The DIA Syndrome

Have you noticed that medical conditions are all referred to by an alphabetic code?  Who ever heard of RLS (“restless leg syndrome”) until a drug was invented to cure it.  My wife calls RLS “dog leg,” which she says I have, but I am not going to the doctor and tell him, “My wife sent me to get the cure for ‘dog leg.'” 

I do have a condition that I need help with from time to time, however.  I suffer from chronic DIA — Do it all syndromeThat’s right, I think I have to do everything at my church.  Or, if not do everything, then I have to provide the answer or solution or jump in to help whoever it is that’s doing whatever it is that’s being done.

DIA is a serious condition that afflicts most of the pastors I know, and it is most rampant in small church pastors.  Genetic or environmental, I’m not sure.  Anyway, there is hope, as you might expect.  Here’s the treatment program —

  1. Turn in your Superman costume.  That’s right, the one with the big “S” under your dress shirt.  Go into the phone booth, take it off, and turn it in.  Along with that, surrender your super powers like omniscience, omnipresence, and x-ray vision.  You will not be needing them anymore.
  2. Practice the ancient Tibetan mantra — Ohm naut dueng thaat.  (Sounds remarkably like, “I’m not doing that” but that’s just a coincidence.)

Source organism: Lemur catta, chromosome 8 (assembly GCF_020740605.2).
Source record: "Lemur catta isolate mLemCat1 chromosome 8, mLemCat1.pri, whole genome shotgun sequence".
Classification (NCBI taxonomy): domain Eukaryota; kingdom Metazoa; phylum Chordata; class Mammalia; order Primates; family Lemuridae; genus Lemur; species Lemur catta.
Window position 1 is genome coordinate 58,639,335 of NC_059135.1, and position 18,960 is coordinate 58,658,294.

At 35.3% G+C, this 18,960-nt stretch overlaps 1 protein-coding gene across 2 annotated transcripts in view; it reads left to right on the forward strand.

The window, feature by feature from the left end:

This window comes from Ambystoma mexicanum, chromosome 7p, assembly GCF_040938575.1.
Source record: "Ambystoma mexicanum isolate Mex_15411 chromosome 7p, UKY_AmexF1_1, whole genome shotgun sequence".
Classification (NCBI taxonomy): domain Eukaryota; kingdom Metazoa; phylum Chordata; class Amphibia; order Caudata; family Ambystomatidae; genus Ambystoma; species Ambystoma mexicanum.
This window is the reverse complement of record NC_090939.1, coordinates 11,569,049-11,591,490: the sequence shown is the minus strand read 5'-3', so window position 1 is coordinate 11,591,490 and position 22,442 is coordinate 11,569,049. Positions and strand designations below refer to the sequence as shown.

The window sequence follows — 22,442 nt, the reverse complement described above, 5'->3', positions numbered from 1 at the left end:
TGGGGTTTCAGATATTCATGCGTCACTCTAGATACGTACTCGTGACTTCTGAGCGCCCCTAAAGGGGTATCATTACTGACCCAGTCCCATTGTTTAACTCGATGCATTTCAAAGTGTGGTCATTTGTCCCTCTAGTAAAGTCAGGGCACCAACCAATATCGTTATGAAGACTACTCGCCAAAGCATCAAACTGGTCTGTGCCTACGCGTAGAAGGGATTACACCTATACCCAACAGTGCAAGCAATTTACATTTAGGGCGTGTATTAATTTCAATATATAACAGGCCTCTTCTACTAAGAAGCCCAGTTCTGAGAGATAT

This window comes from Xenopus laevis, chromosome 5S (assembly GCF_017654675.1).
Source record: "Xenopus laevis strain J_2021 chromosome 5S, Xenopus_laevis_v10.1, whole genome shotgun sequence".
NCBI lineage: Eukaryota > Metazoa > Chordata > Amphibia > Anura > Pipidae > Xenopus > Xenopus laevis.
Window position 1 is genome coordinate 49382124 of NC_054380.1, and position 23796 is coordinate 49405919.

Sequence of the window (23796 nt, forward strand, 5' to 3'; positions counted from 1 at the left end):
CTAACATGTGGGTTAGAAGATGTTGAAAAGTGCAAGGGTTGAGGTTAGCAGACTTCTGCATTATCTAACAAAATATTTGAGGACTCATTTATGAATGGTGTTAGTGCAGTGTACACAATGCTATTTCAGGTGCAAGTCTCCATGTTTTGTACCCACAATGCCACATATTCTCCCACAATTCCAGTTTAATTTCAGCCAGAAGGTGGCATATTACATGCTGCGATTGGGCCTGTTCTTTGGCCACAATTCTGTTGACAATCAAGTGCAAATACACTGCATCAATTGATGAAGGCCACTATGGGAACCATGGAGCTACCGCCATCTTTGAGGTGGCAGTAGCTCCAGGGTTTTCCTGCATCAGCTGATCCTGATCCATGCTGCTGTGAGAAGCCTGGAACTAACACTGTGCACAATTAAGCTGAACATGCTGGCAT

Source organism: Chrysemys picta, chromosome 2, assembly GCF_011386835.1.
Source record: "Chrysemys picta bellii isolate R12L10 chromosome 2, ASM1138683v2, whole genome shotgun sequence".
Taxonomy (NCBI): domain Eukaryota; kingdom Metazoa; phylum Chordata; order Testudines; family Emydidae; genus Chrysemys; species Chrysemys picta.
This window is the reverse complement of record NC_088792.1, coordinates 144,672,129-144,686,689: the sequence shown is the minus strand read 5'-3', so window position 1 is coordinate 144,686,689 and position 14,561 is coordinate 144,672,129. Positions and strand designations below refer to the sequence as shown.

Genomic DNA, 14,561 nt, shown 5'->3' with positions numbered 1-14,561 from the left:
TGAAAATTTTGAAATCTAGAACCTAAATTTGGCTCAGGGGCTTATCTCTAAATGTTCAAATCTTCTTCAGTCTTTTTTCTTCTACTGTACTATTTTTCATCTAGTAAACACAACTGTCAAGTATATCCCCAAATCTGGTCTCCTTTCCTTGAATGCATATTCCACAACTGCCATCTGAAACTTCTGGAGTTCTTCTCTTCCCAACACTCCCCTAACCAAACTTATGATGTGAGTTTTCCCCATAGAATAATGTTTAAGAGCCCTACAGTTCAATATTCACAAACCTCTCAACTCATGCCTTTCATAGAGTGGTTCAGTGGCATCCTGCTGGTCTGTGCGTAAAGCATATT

3. Find someone to do the heavy lifting.  This is especially helpful on piano-moving day, but I’m really talking about something else.  Get someone to help you with difficult tasks — like telling the “Brides Class” they have to give up the Sunday School room they have had for the past 57 years.  Believe me, you do not want that job!
  4. Share the glory!  And there is a lot of glory in pastoring a small church, isn’t there?  Well, share some of it.  Give someone else the satisfaction you get when you do it all.
  5. Get away, take some time off.  Okay, so you can’t do it this week because you’ve already been off for Christmas, New Year’s, and who knows what other time you’ve wasted.  But get off the big gerbel wheel occasionally, just for a cup of coffee with your spouse, if nothing else. 

I am happy to report that having taken the steps above myself, I am in remission from DIA syndrome.  Of course, the office has been closed for four days, and I do have a committee meeting tomorrow, the year-end financials are due, I have Wednesday night Bible study to prepare for, hospital visits to make, some prospects to visit, a storage closet to straighten up, and…..

5 thoughts on “The DIA Syndrome”

  1. Amen Amen…. There is nothing better than not having to carry 700 lists anymore… I only carry 600 now… it took my church admin to teach me the latin phrase “Leytum Duit”. Oddly enough they do… part of planting a new work is nearly all of the start up projects you, as pastor, do need to do but it need not include passing out flyers, picking up chairs,making coffee and cleaning up after the service.

  2. I wonder if there’s a connection between having restless leg syndrome and DIA syndrome? Great post, Chuck. Everyone can benefit from settling down and taking themselves a little less seriously.

  3. Holly,

    I think the answer is, “YES!!” Maybe because doing something means you don’t have enough time to let your legs be restless. I thought recently that I haven’t felt the symptoms of RLS in a long time–maybe it’s time for a break.

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